Adaptive radiation describes the rapid speciation of a single or a few species to fill many ecological niches. This is an evolutionary process driven by mutation and natural selection.
Adaptive radiation often occurs when a species is introduced to a new ecosystem, or when a species can survive in an environment that was unreachable before. For example, the Darwin's finches on the Galapagos islands developed from a single species of finches that reached the islands. Other examples include the introduction of predatory mammals to Australia by humans, the development of the first birds, which suddenly were able to expand their territory into the air, or the development of lung fish during the Devonian period, about 300 million years ago.
The dynamics of adaptive radiation is such that, within a relatively short time, many species derive from a single or a few ancestor species. From this large number of genetic combinations, only a few can survive on long term. After the rapid development of many new species, lots or most of them die out as quickly as they appeared. The surviving species are almost perfectly adapted to the new environment. The rise and fall of new species is now progressing very slowly, compared to the initial outburst of species.
There are three basic types of adaptive radiation. They are :
- General adaptation. A species that develops a radically new ability can reach new parts of its environment. An example of general adaptation is bird flight.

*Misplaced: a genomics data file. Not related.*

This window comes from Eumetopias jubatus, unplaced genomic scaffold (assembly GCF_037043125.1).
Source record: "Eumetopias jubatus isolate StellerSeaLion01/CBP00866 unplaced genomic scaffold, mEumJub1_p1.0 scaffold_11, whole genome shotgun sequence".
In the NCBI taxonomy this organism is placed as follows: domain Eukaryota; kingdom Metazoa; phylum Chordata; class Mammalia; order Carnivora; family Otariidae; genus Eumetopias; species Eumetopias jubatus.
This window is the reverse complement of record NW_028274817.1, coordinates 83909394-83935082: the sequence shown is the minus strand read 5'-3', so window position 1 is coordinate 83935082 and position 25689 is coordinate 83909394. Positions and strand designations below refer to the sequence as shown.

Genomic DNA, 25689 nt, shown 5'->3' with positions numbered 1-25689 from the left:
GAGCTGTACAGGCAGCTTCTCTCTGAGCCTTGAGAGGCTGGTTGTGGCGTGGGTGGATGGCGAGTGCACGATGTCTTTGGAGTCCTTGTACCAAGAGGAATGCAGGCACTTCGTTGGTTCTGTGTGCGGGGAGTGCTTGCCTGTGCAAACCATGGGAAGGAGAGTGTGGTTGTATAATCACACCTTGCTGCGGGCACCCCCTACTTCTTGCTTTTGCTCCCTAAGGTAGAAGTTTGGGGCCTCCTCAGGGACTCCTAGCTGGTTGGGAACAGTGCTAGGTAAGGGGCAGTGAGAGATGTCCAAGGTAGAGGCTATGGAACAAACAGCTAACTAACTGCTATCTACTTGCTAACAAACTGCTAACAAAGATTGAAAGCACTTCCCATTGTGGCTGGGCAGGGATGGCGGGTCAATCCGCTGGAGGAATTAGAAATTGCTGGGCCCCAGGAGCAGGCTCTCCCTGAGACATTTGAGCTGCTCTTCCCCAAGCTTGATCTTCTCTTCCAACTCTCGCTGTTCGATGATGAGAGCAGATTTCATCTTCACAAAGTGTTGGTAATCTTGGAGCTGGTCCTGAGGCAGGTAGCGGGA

- Environmental change. A species that can, in contrast to the other species in the ecosystem, successfully survive in a radically changed environment will probably branch into new species that cover the new ecological niches created by the environmental change. An example of adaptive radiation as the result of an environmental change is the rapid spread and development of mammalian species after the extinction of the dinosaurs.
- Archipelagoes. Isolated ecosystems, such as islands and mountain areas, can be colonized by a new species which upon establishing itself undergoes rapid divergent evolution. Darwin's finches are examples of adaptive radiation occurring in an archipelago.
In science fiction sometimes adaptive radiation of humans is imagined. This often makes for interesting multi-species worlds.